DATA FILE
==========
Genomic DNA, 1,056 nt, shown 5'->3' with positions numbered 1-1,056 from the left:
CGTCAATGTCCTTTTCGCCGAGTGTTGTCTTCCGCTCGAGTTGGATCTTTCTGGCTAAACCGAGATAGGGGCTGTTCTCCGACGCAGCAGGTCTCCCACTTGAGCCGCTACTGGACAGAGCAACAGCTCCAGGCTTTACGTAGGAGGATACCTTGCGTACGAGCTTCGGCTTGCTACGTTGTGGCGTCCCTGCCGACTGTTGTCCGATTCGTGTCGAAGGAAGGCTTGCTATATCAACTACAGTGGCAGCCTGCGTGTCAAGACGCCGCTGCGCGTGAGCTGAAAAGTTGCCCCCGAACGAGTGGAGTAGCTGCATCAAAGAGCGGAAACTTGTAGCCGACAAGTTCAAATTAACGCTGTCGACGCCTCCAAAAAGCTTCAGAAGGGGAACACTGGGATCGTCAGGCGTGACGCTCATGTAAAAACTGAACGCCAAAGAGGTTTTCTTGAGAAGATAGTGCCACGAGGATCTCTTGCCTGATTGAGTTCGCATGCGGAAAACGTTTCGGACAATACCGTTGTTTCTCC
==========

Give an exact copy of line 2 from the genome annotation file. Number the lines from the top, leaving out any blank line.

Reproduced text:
CGTCAATGTCCTTTTCGCCGAGTGTTGTCTTCCGCTCGAGTTGGATCTTTCTGGCTAAACCGAGATAGGGGCTGTTCTCCGACGCAGCAGGTCTCCCACTTGAGCCGCTACTGGACAGAGCAACAGCTCCAGGCTTTACGTAGGAGGATACCTTGCGTACGAGCTTCGGCTTGCTACGTTGTGGCGTCCCTGCCGACTGTTGTCCGATTCGTGTCGAAGGAAGGCTTGCTATATCAACTACAGTGGCAGCCTGCGTGTCAAGACGCCGCTGCGCGTGAGCTGAAAAGTTGCCCCCGAACGAGTGGAGTAGCTGCATCAAAGAGCGGAAACTTGTAGCCGACAAGTTCAAATTAACGCTGTCGACGCCTCCAAAAAGCTTCAGAAGGGGAACACTGGGATCGTCAGGCGTGACGCTCATGTAAAAACTGAACGCCAAAGAGGTTTTCTTGAGAAGATAGTGCCACGAGGATCTCTTGCCTGATTGAGTTCGCATGCGGAAAACGTTTCGGACAATACCGTTGTTTCTCC